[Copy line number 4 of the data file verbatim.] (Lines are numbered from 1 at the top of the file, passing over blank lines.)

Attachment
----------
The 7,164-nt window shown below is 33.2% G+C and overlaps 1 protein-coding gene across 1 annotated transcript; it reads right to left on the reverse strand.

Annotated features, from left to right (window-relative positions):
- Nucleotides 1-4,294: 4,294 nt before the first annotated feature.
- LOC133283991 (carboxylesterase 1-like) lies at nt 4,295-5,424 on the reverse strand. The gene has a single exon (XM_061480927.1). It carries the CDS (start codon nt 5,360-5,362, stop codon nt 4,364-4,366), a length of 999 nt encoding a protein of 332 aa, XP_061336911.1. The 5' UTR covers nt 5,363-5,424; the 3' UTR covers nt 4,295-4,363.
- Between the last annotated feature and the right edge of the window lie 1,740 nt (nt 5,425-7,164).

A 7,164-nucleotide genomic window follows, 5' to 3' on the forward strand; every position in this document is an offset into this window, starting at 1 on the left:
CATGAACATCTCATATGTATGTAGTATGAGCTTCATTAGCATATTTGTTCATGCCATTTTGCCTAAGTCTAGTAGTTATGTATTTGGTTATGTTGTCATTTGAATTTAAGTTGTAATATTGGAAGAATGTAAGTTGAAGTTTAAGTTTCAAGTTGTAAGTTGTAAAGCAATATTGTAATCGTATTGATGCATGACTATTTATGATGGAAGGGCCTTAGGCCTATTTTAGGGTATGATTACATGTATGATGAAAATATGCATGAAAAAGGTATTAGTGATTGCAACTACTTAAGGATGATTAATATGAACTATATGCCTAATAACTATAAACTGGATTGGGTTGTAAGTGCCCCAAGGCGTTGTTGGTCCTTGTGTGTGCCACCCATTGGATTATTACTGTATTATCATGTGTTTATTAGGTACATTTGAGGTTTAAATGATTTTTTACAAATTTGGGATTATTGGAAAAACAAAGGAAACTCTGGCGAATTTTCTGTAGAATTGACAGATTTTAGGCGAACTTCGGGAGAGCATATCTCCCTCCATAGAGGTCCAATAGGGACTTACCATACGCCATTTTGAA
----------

- LOC133283991 (carboxylesterase 1-like) lies at nt 4,295-5,424 on the reverse strand. The gene has a single exon (XM_061480927.1). It carries the CDS (start codon nt 5,360-5,362, stop codon nt 4,364-4,366), a length of 999 nt encoding a protein of 332 aa, XP_061336911.1. The 5' UTR covers nt 5,363-5,424; the 3' UTR covers nt 4,295-4,363.